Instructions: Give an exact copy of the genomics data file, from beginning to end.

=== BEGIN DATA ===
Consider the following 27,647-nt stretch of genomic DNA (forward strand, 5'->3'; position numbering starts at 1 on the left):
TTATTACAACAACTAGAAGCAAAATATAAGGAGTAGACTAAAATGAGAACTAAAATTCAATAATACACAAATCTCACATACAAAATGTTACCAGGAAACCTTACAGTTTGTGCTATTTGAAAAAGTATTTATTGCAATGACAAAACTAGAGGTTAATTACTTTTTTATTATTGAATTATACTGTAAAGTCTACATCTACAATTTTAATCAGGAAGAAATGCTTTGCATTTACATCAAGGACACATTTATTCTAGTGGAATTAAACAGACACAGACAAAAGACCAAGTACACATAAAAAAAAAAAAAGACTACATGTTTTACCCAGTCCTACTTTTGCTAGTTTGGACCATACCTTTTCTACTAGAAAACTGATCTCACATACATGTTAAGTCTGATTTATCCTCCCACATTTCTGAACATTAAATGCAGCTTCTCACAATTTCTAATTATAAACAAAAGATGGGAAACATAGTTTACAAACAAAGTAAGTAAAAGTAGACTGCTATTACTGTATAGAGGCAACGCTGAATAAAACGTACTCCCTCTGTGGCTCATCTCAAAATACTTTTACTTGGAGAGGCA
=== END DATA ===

Consider the following 27,647-nt stretch of genomic DNA (forward strand, 5'->3'; position numbering starts at 1 on the left):
TTATTACAACAACTAGAAGCAAAATATAAGGAGTAGACTAAAATGAGAACTAAAATTCAATAATACACAAATCTCACATACAAAATGTTACCAGGAAACCTTACAGTTTGTGCTATTTGAAAAAGTATTTATTGCAATGACAAAACTAGAGGTTAATTACTTTTTTATTATTGAATTATACTGTAAAGTCTACATCTACAATTTTAATCAGGAAGAAATGCTTTGCATTTACATCAAGGACACATTTATTCTAGTGGAATTAAACAGACACAGACAAAAGACCAAGTACACATAAAAAAAAAAAAAGACTACATGTTTTACCCAGTCCTACTTTTGCTAGTTTGGACCATACCTTTTCTACTAGAAAACTGATCTCACATACATGTTAAGTCTGATTTATCCTCCCACATTTCTGAACATTAAATGCAGCTTCTCACAATTTCTAATTATAAACAAAAGATGGGAAACATAGTTTACAAACAAAGTAAGTAAAAGTAGACTGCTATTACTGTATAGAGGCAACGCTGAATAAAACGTACTCCCTCTGTGGCTCATCTCAAAATACTTTTACTTGGAGAGGCA